Try digitalPLUS for 10 days for only $0.99

Readers Respond

News Opinion Readers Respond

Large Hadron collider notwithstanding, it's still an Einsteinian universe

Mac Nachlas' letter suggests that the results of a recent European experiment not only raises entirely new doubt about Albert Einstein's theories but also reveals a failure of the U.S. to keep up with other devolved countries in its investment in basic research ("Faster than light? Research will benefit America in ways we can't foresee," Sept. 27.) I think Mr. Nachlas may be jumping to conclusions in two different directions at once (a phenomenon which itself may bear investigation by those who monitor the laws of physics).

First, there has been at least one previous experiment (done at an American University, I believe in the 1920s or 1930s) which showed that it was possible for particles to exceed the speed of light. Yet physicists have continued to view the world as Einstein described it, just as they continue to view it to a great extent as Newton described it. Perhaps we need to await further developments before we take alarm at the recent experiment.

And I question that the U.S. as a society is investing less in basic research in proportion to its more mundane and perhaps more destructive research than other societies of comparable capacity. The originators of scientific discovery and the technology that such discovery produces are astonishingly cosmopolitan in the modern world. And the uses to which new knowledge is put by the U.S. are little different than in other societies. The starving North Koreans, with a GNP comparable to Arkansas, developed an atomic bomb, and the British lost a cruiser to the Argentine Navy and a cheap but neat little missile invented by the French allies.

But I fear all this reflects weakness, not in America's devotion to basic research, but in man's character, and that predates Einstein or Newton or Ptolemy. In George Bernard Shaw's Man And Superman, Satan says to Don Juan "I tell you that in the arts of peace, Man is a bungler — His heart is in his weapons!" Now there is a conclusion that perhaps Mac and I, and the Devil, could join hands with the ghost of Shaw and skip rope to.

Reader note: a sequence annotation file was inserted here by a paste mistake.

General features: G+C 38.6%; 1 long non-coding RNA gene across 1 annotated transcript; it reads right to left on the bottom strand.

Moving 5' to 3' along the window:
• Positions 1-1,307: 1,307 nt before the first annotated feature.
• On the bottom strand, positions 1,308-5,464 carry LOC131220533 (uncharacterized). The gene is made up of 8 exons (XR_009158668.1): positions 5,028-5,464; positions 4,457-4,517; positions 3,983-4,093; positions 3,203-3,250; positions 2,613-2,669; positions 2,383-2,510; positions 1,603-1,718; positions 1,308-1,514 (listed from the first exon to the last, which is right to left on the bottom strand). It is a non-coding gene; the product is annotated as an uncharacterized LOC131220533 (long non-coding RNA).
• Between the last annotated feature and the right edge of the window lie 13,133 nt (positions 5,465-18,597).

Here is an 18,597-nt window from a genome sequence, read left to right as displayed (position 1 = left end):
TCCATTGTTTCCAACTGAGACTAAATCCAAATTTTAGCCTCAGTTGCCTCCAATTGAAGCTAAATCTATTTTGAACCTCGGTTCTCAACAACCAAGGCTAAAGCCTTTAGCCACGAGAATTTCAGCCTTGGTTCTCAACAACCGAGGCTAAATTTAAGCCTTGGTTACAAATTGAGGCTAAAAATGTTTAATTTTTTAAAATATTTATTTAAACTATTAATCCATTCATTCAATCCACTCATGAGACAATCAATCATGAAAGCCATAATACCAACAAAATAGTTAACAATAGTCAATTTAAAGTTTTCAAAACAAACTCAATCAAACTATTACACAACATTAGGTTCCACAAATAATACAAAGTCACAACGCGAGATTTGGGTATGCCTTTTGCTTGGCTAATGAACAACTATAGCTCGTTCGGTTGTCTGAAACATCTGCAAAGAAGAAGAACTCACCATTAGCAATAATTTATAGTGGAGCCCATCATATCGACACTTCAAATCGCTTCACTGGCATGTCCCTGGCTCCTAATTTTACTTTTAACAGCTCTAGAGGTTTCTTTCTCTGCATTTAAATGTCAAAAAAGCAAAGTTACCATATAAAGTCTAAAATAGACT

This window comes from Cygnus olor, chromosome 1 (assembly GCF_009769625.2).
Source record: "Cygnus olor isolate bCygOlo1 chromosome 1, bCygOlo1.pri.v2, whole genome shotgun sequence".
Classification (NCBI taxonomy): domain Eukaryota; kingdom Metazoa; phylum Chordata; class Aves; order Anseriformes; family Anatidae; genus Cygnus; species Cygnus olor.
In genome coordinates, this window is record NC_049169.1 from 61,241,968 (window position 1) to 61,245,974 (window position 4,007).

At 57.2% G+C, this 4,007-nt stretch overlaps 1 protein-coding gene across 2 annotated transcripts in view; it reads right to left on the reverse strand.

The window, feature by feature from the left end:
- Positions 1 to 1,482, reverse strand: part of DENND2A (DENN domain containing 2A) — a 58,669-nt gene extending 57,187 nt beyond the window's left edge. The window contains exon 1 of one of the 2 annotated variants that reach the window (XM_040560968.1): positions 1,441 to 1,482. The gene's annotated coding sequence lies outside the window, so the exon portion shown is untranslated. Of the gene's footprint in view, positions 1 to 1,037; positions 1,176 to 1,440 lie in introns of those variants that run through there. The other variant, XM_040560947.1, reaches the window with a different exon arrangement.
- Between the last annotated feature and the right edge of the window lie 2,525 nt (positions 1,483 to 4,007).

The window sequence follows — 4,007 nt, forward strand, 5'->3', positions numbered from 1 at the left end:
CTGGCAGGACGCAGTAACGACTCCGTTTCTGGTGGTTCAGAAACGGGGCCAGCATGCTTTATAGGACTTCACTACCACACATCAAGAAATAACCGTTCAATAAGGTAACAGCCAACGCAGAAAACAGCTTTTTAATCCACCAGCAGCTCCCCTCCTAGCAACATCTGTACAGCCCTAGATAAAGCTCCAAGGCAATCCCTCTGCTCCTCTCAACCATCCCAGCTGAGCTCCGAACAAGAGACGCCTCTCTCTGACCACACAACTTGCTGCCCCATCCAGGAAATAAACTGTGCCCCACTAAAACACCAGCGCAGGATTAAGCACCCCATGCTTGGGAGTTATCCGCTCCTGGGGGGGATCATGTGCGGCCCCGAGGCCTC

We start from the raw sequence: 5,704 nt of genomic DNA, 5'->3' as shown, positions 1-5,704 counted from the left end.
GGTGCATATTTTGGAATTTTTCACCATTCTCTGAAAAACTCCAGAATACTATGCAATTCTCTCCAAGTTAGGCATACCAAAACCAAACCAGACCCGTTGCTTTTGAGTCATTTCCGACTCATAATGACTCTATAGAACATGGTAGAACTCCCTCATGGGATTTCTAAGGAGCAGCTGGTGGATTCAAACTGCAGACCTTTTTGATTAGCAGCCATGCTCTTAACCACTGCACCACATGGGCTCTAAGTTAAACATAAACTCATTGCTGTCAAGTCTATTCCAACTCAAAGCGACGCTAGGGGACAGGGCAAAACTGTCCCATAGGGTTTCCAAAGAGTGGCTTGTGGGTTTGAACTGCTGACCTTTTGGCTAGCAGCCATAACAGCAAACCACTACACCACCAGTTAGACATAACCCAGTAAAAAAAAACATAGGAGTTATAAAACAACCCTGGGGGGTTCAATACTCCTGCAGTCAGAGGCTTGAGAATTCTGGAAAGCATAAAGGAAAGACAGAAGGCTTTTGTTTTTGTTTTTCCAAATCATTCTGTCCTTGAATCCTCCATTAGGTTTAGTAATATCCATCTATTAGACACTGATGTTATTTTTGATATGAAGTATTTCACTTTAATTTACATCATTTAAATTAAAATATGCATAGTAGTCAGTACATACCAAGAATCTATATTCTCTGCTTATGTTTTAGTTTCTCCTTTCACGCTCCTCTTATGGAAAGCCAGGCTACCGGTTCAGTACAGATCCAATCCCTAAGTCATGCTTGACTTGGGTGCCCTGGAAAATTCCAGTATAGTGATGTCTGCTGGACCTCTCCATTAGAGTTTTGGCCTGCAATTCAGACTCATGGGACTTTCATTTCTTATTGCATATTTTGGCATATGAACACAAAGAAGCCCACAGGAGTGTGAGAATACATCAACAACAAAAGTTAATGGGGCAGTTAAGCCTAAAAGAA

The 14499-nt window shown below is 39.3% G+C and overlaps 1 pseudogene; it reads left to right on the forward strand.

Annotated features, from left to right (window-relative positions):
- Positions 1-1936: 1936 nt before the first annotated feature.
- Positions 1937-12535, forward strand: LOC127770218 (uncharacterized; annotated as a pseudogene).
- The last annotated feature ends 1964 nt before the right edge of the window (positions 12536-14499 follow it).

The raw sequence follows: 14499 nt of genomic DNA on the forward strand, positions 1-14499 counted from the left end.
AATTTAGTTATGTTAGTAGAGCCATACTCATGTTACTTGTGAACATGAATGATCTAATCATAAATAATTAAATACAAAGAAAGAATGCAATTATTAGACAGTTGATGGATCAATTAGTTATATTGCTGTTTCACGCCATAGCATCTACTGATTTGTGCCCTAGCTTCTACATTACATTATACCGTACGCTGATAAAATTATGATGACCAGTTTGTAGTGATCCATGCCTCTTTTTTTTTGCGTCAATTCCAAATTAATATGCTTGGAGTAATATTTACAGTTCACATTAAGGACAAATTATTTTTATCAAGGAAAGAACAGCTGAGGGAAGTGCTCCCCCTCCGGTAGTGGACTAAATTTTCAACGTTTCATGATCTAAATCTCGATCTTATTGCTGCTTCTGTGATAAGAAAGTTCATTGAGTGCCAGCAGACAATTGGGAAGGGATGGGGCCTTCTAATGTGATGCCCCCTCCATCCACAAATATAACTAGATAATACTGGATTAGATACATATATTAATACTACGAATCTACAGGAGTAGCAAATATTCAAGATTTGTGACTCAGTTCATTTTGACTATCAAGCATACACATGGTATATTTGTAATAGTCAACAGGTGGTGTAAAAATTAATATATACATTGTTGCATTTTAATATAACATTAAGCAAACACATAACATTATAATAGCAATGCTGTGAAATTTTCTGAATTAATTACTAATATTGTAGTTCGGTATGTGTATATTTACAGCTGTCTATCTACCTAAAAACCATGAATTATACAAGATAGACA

Bootz Mercer, Randallstown

Copyright © 2015, The Baltimore Sun
Related Content
  • Place blame for riots on parents — and the Ivy League

    Many thanks to Rita Animashaun for her letter placing the blame for the recent disturbances in Baltimore on the parents of the rioters ("Parents have lost control of their kids," May 30). I agree with her that children should be taught to respect the law and "any indiscretion on their part against...

  • Expanding opportunities for Baltimore high school grads

    Baltimore City Community College (BCCC) applauds David Wilson, president of Morgan State University, on his thoughtful commentary about the critical need to increase college enrollment among Baltimore City public high school graduates ("Making a long-term commitment to Morgan," May 9). He rightfully...

  • The Freddie Gray protesters are heroes

    The Freddie Gray protesters are heroes

    After reading the responses of Baltimore writers to the death of Freddie Gray, I too felt the need to weigh in ("Baltimore writers reflect on Freddie Gray's death," May 16).

  • Back-in parking is difficult, dangerous

    Back-in parking is difficult, dangerous

    I would like to add my observations to those of letter writer Wes Guckert, who extols the virtues of back-in angle parking in urban settings ("The best alternative to parallel parking," May 28).

  • What about all those prescription drugs?

    What about all those prescription drugs?

    We all saw what happened during the recent demonstrations — the television coverage of people using the protest as an excuse to rob from stores at Mondawmin Mall ("Baltimore descends into chaos, violence, looting," April 28).

  • Learning and vision have long been linked

    Learning and vision have long been linked

    I was somewhat startled when I read this headline, "Hopkins study links student vision, learning" (May 26). I thank reporter Erica Green and Dr. Megan Collins for calling to the public's attention the link between student vision and academic performance. However, to call this "a first-of-its-kind...

Comments
Loading

57°